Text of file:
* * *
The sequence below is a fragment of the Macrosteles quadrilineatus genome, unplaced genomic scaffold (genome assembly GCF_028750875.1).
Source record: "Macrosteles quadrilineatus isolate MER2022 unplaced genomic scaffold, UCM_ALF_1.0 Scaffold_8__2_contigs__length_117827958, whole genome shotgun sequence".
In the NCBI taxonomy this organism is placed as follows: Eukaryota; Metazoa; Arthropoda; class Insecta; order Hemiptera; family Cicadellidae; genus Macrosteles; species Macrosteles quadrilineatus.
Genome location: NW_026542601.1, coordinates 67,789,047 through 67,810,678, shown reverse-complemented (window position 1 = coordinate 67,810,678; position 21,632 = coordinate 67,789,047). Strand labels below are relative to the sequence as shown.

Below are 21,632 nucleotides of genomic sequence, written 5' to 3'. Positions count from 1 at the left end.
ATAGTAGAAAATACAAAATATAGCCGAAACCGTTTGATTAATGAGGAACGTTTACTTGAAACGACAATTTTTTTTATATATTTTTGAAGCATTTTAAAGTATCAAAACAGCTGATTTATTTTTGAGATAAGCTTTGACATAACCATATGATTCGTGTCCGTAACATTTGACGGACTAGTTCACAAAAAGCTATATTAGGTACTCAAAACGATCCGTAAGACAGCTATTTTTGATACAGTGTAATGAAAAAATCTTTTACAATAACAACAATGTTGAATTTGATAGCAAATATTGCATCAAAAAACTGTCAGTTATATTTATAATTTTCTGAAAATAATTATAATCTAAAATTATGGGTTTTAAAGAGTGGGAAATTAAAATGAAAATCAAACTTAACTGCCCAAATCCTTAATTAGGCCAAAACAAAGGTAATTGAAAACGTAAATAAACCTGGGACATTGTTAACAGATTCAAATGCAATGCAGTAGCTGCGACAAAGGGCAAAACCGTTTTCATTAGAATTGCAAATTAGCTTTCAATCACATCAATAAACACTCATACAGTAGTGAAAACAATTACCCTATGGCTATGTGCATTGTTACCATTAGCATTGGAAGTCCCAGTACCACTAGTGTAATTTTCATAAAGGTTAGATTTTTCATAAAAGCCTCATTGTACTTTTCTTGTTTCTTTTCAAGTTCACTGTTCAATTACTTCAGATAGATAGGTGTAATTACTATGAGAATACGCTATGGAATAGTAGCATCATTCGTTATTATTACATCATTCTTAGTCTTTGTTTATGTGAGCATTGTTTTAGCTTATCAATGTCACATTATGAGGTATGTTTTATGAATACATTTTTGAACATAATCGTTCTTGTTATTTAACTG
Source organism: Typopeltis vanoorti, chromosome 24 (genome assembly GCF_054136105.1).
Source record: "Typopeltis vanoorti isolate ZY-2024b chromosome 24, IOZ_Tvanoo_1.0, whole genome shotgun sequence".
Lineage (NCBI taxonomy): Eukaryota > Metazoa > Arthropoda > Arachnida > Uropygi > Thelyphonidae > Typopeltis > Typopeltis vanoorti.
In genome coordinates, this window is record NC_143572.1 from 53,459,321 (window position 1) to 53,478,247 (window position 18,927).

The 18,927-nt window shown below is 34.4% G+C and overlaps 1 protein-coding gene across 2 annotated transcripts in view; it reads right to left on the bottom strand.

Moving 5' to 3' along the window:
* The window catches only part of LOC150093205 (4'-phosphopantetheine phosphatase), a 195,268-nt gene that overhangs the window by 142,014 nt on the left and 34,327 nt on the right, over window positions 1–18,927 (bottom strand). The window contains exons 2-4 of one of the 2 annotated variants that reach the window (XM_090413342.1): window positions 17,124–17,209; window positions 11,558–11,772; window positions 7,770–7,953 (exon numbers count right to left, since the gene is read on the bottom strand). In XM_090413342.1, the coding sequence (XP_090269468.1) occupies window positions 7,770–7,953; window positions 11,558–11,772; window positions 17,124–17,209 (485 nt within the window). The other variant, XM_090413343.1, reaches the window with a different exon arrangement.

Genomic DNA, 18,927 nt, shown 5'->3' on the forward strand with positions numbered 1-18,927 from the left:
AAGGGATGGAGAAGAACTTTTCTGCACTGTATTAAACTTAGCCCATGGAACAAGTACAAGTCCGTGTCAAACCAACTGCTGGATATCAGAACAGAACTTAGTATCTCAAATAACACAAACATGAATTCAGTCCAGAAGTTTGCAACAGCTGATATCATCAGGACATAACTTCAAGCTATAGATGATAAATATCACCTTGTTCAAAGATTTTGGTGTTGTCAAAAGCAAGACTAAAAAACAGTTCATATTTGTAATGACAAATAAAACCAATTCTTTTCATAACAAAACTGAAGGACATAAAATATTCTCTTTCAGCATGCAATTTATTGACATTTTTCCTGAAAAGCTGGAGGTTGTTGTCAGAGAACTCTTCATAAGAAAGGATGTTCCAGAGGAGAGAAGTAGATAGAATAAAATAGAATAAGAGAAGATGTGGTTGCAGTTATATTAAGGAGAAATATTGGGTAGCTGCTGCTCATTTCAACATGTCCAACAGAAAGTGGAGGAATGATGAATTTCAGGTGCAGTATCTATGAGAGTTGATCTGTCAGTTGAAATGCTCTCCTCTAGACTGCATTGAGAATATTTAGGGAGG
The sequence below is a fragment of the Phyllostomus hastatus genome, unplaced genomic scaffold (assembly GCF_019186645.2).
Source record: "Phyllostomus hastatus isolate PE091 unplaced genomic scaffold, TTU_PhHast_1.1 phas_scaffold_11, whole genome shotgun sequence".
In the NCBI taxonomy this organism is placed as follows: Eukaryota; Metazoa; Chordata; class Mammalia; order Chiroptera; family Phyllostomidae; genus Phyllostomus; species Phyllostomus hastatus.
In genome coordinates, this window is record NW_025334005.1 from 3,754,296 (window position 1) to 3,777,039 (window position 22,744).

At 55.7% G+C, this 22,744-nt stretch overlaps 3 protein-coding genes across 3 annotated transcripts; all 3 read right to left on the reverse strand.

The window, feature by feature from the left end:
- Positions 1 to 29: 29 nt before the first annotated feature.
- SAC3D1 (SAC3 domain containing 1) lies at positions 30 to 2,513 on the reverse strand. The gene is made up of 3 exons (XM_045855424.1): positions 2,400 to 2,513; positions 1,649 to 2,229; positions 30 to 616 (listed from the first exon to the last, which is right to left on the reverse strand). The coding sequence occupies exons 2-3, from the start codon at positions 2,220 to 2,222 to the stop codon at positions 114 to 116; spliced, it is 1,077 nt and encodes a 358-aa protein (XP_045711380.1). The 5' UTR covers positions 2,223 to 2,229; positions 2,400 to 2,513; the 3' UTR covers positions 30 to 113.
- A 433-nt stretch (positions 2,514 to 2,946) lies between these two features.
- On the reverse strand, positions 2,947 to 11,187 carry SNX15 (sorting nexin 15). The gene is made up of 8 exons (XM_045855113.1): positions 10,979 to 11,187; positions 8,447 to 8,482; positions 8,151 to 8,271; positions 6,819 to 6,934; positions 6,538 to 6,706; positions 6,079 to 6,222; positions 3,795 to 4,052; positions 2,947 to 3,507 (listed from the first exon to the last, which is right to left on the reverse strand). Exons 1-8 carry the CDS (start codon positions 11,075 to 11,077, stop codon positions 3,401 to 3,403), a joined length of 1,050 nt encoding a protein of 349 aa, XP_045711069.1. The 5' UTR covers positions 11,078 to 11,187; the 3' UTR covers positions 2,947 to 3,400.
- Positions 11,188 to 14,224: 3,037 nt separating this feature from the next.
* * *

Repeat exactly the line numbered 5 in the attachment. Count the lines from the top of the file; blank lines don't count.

Below are 21,632 nucleotides of genomic sequence, written 5' to 3'. Positions count from 1 at the left end.